The zigzagging approach of the patrol boats combined with darkness and the confusing effect of the cruiser’s own fire made it difficult for the 21,000-ton ship to sink these tiny targets. When a call came in from Providence about a possible fourth contact, Holloway told Zartman that he was going to call in air support. “Attention any Seventh Fleet aircraft in the vicinity of Haiphong,” Holloway announced on a special Navy frequency reserved for such emergencies, “This is Blackbeard (Seventh Fleet Commanders’ personal call sign) himself aboard USS Newport News with a shore bombardment force in Haiphong Harbor. We are engaged with several surface units and need some illumination to help us sort things out.”[3][4]

USS Newport News (CA 148) opens fire with her 8-inch/55 caliber main guns on targets in Vietnam in 1972. U.S. Navy Photograph #1151898. Public domain.

“Blackbeard, this is Raven Four Four, inbound with a flight of two Corsairs. We have flares and Rockeye [cluster bombs] aboard,” Lieutenant (jg) William W. Pickavance of Attack Squadron 93 replied. Holloway cleared the two planes to attack. One of the A-7s illuminated the area with a flare while the other dropped a Rockeye, which along with gunfire from Newport News and Rowan, finished off the targets. Later, intelligence analysts credited Newport News with destroying one boat, Rowan with damaging a second, and the A-7 with “possibly sinking” a third.[3][4]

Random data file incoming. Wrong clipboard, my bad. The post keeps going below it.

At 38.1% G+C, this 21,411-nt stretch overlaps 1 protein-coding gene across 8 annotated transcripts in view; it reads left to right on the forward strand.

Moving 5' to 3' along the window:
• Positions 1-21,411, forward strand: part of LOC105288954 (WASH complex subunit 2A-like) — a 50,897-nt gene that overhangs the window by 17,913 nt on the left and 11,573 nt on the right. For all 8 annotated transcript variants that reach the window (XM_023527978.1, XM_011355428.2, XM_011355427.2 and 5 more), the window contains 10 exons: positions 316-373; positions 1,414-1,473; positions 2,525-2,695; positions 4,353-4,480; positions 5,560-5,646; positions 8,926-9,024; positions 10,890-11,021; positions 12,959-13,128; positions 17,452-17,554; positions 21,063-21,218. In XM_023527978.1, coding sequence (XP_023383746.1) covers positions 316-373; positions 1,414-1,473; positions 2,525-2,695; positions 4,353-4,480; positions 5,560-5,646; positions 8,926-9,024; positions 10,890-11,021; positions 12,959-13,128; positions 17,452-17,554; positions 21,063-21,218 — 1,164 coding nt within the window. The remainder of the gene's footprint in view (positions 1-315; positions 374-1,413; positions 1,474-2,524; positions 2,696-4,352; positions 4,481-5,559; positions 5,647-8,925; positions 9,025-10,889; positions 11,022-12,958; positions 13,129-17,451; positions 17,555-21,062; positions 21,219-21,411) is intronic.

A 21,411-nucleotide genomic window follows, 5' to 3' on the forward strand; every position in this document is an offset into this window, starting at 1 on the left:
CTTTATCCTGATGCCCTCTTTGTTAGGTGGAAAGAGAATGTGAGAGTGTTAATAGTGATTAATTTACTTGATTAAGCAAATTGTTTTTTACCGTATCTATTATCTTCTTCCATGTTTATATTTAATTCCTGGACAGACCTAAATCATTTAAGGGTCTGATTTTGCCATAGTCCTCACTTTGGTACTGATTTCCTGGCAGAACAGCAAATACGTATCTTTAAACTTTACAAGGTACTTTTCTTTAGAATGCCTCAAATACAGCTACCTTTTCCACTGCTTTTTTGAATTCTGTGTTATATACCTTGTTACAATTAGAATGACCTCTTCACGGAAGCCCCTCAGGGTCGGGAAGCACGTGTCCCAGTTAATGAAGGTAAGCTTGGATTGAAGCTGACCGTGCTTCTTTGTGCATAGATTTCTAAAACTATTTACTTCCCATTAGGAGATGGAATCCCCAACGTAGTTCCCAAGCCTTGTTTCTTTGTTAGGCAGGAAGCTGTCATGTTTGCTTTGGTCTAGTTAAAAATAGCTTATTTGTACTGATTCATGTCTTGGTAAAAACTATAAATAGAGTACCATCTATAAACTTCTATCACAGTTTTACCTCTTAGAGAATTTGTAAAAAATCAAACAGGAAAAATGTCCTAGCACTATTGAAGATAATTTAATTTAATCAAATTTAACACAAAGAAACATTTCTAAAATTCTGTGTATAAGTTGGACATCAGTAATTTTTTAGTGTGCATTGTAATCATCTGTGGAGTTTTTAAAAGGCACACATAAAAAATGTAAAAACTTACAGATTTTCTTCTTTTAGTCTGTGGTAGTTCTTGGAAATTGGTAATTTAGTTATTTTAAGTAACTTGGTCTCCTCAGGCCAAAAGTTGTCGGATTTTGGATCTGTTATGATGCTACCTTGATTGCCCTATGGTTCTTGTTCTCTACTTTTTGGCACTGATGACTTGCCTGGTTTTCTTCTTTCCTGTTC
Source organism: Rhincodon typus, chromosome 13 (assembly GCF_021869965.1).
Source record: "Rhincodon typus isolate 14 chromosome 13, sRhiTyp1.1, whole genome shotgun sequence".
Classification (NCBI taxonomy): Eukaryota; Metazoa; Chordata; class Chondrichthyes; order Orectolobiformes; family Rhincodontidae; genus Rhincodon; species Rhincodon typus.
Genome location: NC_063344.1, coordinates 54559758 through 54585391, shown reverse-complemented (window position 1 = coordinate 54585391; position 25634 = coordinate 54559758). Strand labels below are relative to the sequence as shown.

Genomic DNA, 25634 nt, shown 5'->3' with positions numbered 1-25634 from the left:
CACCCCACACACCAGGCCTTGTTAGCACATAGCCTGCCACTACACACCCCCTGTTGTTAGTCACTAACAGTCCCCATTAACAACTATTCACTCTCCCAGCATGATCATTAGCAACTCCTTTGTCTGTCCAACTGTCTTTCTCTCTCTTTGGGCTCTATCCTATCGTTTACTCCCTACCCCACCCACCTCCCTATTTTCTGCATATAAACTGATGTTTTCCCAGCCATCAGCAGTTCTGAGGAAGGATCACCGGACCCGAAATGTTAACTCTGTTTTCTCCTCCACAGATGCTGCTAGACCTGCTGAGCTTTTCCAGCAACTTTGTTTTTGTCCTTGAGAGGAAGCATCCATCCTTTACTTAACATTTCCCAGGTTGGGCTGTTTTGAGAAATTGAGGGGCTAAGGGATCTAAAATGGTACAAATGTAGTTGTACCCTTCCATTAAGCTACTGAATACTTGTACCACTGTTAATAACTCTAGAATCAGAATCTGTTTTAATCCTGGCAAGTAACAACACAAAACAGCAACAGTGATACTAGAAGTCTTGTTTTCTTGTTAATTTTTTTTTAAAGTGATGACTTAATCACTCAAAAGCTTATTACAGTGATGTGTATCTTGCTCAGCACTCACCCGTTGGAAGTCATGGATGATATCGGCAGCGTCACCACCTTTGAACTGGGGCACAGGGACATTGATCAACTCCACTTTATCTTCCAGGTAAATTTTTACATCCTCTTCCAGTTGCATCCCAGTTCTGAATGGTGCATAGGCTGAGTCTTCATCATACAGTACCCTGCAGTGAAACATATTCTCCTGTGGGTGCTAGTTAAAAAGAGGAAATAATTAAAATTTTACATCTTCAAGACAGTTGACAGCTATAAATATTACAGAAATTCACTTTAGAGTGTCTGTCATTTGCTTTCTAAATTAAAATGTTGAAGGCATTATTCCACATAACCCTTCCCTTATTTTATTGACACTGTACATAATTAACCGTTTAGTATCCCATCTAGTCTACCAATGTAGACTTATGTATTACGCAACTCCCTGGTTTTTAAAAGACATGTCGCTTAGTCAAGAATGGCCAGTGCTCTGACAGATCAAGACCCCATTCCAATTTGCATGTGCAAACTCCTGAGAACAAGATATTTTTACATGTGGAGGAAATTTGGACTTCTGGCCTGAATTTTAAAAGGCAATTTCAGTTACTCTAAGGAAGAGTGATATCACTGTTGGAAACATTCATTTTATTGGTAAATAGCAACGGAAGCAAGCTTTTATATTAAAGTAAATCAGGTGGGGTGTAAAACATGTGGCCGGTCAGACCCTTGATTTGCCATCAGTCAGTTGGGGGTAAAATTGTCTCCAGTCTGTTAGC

USS_Rowan_DD782_USN Photo
USS Rowan (DD-782) underway. U.S. Navy #NH 103512. Public domain.

Following the engagement, Newport News rendezvoused with Providence and Robison and steamed southward along Vietnam’s coastline to the area of Quang Tri Province to provide Army of the Republic of Vietnam (ARVN) troops with naval gunfire support…To read “Striking Eight Bells,” use one of these links to booksellers: Amazon.com: Books, Barnes and Noble Booksellers, BAM –Books A Million and Smashword.com eBooks.

©2018 George Trowbridge

The stories in these posts and the book; “Striking Eight Bells: A Vietnam Memoir,” reflect the author’s recollection of events. Some names, locations, and identifying characteristics have been changed to protect the privacy of those depicted. Dialogue has been recreated from memory. Dates, times, and locations were recreated from declassified U.S. Navy records and others. Photographs used are either public domain or owned by the author. Illustrations and maps used were either created by the author or in the public domain. The stories in these posts and the book are solely the opinion of the author and not the publisher, Richter Publishing, LLC.

*Image was found in public domain or it could not be established after reasonable search, that any claim existed to the image. Image used for illustrative purposes only and is not the property of the author. Where ever possible credit for the image is indicated in the caption.

[1] Photo By PH2 Elvin House, U.S. Navy. Public Domain.

[2] http://www.uss-newport-news.com/hist/lions.htm Operation Lion’s Den.

[3] U.S. Naval Institute’s Naval History Blog (navalhistory.org). Naval Bombardment: Into the Lion’s Den. https://www.navalhistory.org/2011/08/27/naval-bombardment-into-the-lion%E2%80%99s-den

[4] Aircraft Carriers At War Chapter 17  By Admiral James L. Holloway III. http://www.uss-newport-news.com/hist/lions_den_chap_17.php

2 thoughts on “Task Unit 77.1.2 at Haiphong

  1. The memories remain. My GQ Station was a Damage Control Party above #1 Fireroom. I was a Phone Talker and of course connected to the bridge as well as other stations. I could hear all the action through the phones and like a sports commentator, I passed the word to the Damage Control Team. We could hear shrapnel pinging off the outer bulkhead. Personally, I prayed for the Lord to keep us safe. MMFN Wulff USS Providence CLG-6